Victoria Custer was examining the grass a little distance beyond the bushes. She saw what the others failed to see—a drop of blood now and then leading away in the direction of the mountains to the south. At the sight of it a great compassion welled in her heart for the lonely, wounded man who had saved her life and then staggered, bleeding, toward the savage wilderness from which he had come. It seemed to her that somewhere out there he was calling to her now, and that she must go.

She did not call the attention of the others to her discovery, and presently they all returned to the veranda, where Barney again took up the discussion of their plans for tomorrow’s departure. The girl interposed no objections. Barney was delighted to see that she was apparently as anxious to return home as he was to have her—he had feared a flat refusal.

Barney had wanted to get a buffalo bull before he left, and when one of the Waziri warriors brought word that morning that there was a splendid herd a few miles north of the ranch, Victoria urged him to accompany the other men upon the hunt.

“I’ll attend to the balance of the packing,” she said. “There’s not the slightest reason in the world why you shouldn’t go.”

And so he went, and Victoria busied herself in the gathering together of the odds and ends of their personal belongings. All morning the household was alive with its numerous duties, but after luncheon while the heat of the day was greatest the bungalow might have been entirely deserted for any sign of life that there was about it. Lady Greystoke was taking her siesta, as were practically all of the servants. Victoria Custer had paused in her work to gaze out of her window toward the distant hills far to the south. At her side, nosing his muzzle into her palm, stood one of Lord Greystoke’s great wolfhounds, Terkoz. He had taken a great fancy to Victoria Custer from the first and whenever permitted to do so remained close beside her.

The girl’s heart filled with a great longing as she looked wistfully out toward the hills that she had so feared before. She feared them still, yet something there called her. She tried to fight against the mad desire with every ounce of her reason, but she was fighting against an unreasoning instinct that was far stronger than any argument she could bring to bear against it.

Presently the hound’s cold muzzle brought forth an idea in her mind, and with it she cast aside the last semblance of attempted restraint upon her mad desire. Seizing her rifle and ammunition belt she moved noiselessly into the veranda. There she found a number of leashes hanging from a peg. One of these she snapped to the hound’s collar. Unseen, she crossed the garden to the little patch of bushes where the dried blood was. Here she gathered up some of the brown stained earth and held it close to Terkoz’s nose. Then she put her finger to the ground where the trail of blood led away toward the south.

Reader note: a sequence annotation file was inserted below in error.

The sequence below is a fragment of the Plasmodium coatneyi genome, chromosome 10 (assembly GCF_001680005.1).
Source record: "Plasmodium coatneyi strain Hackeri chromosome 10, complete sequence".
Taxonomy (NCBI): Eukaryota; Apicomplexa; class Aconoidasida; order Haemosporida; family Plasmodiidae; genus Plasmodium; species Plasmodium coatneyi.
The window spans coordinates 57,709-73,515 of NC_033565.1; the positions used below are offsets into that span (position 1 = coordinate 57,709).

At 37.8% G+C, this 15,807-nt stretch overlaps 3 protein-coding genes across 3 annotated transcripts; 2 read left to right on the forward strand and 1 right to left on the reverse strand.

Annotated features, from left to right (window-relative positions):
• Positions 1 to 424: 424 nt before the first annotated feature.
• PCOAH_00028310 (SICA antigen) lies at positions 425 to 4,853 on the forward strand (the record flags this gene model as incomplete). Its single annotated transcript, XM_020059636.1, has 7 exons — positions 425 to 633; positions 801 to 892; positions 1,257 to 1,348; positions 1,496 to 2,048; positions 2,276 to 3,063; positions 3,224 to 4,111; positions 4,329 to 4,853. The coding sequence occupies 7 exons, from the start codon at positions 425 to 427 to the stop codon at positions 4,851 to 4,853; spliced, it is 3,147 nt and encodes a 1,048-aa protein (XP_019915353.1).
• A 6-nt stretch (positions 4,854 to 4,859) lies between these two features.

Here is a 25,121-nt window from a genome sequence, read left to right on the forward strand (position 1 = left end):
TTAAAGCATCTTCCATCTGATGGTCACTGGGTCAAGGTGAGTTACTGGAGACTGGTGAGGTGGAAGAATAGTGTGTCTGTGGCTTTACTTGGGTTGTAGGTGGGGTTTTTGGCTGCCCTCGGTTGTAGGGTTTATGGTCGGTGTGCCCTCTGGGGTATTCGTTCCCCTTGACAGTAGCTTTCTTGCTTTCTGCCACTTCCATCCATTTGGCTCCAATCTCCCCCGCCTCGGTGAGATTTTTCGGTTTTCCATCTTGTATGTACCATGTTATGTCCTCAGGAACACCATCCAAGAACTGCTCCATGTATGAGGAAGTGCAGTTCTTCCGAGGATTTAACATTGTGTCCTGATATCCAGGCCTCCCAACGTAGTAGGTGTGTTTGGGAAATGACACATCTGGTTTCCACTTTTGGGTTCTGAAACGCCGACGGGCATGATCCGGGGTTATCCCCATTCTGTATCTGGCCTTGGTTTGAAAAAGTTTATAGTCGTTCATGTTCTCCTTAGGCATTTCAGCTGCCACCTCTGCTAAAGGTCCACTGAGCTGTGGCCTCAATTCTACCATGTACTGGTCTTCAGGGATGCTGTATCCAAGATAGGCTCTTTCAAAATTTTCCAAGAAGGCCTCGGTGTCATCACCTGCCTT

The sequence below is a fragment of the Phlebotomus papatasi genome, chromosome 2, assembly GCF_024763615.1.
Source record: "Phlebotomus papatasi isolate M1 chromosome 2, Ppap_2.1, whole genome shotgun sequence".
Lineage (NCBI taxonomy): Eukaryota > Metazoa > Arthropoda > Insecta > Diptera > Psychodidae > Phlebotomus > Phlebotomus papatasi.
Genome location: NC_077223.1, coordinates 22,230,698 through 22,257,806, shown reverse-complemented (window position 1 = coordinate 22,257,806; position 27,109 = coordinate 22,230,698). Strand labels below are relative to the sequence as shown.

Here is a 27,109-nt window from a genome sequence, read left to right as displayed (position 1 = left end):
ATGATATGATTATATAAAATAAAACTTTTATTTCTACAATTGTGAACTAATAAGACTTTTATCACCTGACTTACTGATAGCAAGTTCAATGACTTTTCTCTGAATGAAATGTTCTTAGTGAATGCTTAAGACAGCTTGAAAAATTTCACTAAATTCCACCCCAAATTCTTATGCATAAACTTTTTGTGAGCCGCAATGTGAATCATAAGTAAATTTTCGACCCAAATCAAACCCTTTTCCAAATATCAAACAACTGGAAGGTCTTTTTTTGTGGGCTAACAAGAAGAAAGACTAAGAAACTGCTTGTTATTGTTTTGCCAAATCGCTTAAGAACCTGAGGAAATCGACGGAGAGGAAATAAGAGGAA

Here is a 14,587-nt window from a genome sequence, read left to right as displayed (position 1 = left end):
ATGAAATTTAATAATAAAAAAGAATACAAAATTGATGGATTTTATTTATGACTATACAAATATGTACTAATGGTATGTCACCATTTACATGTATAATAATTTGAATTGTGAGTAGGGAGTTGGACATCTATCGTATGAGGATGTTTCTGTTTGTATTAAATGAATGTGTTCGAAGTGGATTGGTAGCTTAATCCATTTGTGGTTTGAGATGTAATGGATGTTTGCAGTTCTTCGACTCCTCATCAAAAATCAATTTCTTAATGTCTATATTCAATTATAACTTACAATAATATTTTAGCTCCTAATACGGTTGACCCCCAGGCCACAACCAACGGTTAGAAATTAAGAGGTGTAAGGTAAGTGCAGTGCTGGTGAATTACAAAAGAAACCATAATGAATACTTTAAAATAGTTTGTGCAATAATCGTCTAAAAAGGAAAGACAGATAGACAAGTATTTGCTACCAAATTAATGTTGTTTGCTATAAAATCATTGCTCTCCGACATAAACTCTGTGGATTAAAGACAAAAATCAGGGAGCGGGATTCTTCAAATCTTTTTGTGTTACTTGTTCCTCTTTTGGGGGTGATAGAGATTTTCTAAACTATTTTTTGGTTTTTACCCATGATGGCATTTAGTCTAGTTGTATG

“Here, Terkoz!” she whispered.

The beast gave a low growl as the scent of the new blood filled his nostrils, and with nose close to ground started off, tugging upon the leash, in the direction of the mountains upon the opposite side of the plain.

Beside him walked the girl, across her shoulder was slung a modern big game rifle, and in her left hand swung the stone-tipped spear of the savage mate she sought.

What motive prompted her act she did not even pause to consider. The results she gave not the slightest thought. It seemed the most natural thing in the world that she should be seeking this lonely, wounded man. Her place was at his side. He needed her—that was enough for her to know. She was no longer the pampered, petted child of an effete civilization. That any metamorphosis had taken place within her she did not dream, nor is it certain that any change had occurred, for who may say that it is such a far step from one incarnation to another however many countless years of man-measured time may have intervened?

Darkness had fallen upon the plain and the jungle and the mountain, and still Terkoz forged ahead, nose to ground, and beside him moved the slender figure of the graceful girl. Now the roar of a distant lion came faintly to her ears, answered, quite close, by the moaning of another—a sound that is infinitely more weird and terrifying than the deeper throated challenge. The cough of the leopard and the uncanny “laughter” of hyenas added their evidence that the night-prowling carnivora were abroad.